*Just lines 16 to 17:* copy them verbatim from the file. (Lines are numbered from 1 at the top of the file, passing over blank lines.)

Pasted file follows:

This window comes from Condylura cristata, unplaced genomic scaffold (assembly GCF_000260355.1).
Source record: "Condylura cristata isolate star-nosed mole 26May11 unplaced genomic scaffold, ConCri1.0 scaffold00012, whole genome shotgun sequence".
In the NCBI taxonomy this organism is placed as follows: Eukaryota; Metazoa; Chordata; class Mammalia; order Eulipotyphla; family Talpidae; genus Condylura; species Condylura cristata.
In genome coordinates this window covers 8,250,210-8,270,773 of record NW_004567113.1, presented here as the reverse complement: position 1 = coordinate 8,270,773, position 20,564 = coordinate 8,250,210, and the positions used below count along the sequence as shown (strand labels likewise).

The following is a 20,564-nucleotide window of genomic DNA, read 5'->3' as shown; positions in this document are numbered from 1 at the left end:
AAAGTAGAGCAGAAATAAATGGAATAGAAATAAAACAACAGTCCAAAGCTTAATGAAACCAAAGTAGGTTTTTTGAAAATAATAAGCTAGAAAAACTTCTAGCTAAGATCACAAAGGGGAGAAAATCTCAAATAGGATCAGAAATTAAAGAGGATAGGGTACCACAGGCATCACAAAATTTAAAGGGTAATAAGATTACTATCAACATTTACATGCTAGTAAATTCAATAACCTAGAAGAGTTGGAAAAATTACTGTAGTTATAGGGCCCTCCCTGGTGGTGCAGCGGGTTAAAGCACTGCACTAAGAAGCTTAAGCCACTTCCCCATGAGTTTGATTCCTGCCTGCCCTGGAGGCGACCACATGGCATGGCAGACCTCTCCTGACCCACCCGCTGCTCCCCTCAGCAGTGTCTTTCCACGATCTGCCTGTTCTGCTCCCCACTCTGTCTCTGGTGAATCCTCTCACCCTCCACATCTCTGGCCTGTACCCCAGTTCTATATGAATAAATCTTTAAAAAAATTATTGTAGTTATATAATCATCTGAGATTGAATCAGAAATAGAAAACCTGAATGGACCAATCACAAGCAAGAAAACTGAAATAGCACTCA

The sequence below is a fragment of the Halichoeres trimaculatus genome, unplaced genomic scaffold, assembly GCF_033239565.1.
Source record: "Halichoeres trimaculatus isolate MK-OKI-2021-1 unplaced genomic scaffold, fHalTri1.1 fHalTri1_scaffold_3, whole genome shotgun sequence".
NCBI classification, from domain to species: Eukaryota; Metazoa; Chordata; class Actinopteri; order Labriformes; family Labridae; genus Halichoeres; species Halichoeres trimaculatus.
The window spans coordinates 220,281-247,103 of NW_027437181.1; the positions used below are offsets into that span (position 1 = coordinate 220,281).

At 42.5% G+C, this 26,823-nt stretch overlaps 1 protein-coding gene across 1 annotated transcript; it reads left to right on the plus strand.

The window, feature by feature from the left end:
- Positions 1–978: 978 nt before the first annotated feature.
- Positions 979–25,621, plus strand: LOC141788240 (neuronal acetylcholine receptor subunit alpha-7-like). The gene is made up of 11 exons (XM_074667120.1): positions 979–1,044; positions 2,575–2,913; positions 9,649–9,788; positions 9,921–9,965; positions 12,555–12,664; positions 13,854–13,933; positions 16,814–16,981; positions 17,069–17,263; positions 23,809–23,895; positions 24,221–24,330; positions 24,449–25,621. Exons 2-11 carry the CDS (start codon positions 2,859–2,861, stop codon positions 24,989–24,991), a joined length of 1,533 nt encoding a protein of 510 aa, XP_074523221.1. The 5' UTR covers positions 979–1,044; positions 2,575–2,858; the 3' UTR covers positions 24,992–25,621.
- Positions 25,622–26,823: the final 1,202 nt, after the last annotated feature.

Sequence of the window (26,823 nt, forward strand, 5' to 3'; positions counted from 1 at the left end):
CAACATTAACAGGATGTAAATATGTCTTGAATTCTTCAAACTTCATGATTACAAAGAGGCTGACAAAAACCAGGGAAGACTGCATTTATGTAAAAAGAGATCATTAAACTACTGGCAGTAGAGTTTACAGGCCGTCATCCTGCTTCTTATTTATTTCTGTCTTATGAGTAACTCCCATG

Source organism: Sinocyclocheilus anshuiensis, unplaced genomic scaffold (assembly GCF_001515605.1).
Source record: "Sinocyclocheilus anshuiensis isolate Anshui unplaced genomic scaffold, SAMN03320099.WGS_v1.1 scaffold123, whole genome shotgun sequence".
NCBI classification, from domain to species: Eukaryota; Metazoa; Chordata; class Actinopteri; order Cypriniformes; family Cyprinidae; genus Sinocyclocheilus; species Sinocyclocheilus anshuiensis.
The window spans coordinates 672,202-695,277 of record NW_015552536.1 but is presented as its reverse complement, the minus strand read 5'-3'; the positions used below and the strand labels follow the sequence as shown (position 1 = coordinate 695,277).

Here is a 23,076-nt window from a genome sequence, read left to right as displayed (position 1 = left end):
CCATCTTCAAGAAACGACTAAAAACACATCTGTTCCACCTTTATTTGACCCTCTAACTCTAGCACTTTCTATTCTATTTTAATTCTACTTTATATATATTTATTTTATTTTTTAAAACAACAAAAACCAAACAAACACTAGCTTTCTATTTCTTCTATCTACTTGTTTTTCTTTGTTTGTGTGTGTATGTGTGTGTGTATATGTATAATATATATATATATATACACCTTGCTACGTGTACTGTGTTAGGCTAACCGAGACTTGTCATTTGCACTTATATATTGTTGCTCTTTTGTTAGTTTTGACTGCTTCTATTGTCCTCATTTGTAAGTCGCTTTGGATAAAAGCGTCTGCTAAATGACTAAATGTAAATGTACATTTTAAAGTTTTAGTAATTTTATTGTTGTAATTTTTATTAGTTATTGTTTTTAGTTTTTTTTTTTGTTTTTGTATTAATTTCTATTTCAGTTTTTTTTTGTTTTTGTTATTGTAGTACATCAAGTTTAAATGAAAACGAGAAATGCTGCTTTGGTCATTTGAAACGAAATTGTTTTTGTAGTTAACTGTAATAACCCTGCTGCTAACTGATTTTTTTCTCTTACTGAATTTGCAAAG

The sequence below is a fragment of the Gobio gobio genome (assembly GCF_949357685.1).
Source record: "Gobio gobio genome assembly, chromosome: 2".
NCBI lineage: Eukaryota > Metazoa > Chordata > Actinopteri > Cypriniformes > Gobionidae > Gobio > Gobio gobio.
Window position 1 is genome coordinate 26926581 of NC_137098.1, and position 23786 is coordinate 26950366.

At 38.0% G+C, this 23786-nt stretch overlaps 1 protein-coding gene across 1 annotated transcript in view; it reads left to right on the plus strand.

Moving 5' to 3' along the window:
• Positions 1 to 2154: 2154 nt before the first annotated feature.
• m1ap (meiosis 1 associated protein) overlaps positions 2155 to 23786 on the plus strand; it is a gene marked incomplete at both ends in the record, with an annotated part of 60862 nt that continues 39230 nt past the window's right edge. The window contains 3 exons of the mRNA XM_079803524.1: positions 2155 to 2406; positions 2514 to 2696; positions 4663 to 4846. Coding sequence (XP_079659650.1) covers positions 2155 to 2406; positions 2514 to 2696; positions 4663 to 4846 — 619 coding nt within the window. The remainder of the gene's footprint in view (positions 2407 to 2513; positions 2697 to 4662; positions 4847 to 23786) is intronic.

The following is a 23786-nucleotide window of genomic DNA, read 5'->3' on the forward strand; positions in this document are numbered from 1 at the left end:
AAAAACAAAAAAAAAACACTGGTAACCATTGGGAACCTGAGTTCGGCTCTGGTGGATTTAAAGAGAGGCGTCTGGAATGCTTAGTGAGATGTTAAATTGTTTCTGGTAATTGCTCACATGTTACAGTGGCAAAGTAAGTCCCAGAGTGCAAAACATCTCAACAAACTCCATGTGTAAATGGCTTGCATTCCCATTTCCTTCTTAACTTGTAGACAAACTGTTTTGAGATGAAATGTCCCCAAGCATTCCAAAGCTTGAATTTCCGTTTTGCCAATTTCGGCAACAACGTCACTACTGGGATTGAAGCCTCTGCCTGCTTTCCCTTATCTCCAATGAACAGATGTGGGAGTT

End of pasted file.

Sequence of the window (26,823 nt, forward strand, 5' to 3'; positions counted from 1 at the left end):
CAACATTAACAGGATGTAAATATGTCTTGAATTCTTCAAACTTCATGATTACAAAGAGGCTGACAAAAACCAGGGAAGACTGCATTTATGTAAAAAGAGATCATTAAACTACTGGCAGTAGAGTTTACAGGCCGTCATCCTGCTTCTTATTTATTTCTGTCTTATGAGTAACTCCCATG